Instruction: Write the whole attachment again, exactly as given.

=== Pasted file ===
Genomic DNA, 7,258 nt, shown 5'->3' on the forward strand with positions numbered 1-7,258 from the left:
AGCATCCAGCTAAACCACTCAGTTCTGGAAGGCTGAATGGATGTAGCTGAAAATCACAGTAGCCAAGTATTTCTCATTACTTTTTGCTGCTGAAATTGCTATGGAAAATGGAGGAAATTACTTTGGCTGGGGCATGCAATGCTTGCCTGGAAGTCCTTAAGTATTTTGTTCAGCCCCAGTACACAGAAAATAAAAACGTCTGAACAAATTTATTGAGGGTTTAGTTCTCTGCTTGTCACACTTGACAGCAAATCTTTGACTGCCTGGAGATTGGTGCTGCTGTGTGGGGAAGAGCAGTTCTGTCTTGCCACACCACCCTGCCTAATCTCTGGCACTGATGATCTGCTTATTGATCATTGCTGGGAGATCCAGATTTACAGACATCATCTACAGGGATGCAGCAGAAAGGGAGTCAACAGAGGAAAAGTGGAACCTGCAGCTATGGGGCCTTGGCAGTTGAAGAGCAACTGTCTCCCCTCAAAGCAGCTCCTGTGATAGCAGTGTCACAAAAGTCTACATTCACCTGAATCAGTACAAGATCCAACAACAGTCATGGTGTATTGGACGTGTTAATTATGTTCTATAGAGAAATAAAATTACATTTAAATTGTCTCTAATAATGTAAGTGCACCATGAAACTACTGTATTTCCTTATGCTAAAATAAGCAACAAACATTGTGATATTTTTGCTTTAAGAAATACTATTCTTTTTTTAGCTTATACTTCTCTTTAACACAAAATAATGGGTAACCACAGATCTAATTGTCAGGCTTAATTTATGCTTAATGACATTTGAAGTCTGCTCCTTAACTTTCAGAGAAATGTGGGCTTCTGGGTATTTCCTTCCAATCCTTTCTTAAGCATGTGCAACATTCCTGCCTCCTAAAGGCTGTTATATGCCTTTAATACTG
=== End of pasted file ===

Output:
Genomic DNA, 7,258 nt, shown 5'->3' on the forward strand with positions numbered 1-7,258 from the left:
AGCATCCAGCTAAACCACTCAGTTCTGGAAGGCTGAATGGATGTAGCTGAAAATCACAGTAGCCAAGTATTTCTCATTACTTTTTGCTGCTGAAATTGCTATGGAAAATGGAGGAAATTACTTTGGCTGGGGCATGCAATGCTTGCCTGGAAGTCCTTAAGTATTTTGTTCAGCCCCAGTACACAGAAAATAAAAACGTCTGAACAAATTTATTGAGGGTTTAGTTCTCTGCTTGTCACACTTGACAGCAAATCTTTGACTGCCTGGAGATTGGTGCTGCTGTGTGGGGAAGAGCAGTTCTGTCTTGCCACACCACCCTGCCTAATCTCTGGCACTGATGATCTGCTTATTGATCATTGCTGGGAGATCCAGATTTACAGACATCATCTACAGGGATGCAGCAGAAAGGGAGTCAACAGAGGAAAAGTGGAACCTGCAGCTATGGGGCCTTGGCAGTTGAAGAGCAACTGTCTCCCCTCAAAGCAGCTCCTGTGATAGCAGTGTCACAAAAGTCTACATTCACCTGAATCAGTACAAGATCCAACAACAGTCATGGTGTATTGGACGTGTTAATTATGTTCTATAGAGAAATAAAATTACATTTAAATTGTCTCTAATAATGTAAGTGCACCATGAAACTACTGTATTTCCTTATGCTAAAATAAGCAACAAACATTGTGATATTTTTGCTTTAAGAAATACTATTCTTTTTTTAGCTTATACTTCTCTTTAACACAAAATAATGGGTAACCACAGATCTAATTGTCAGGCTTAATTTATGCTTAATGACATTTGAAGTCTGCTCCTTAACTTTCAGAGAAATGTGGGCTTCTGGGTATTTCCTTCCAATCCTTTCTTAAGCATGTGCAACATTCCTGCCTCCTAAAGGCTGTTATATGCCTTTAATACTG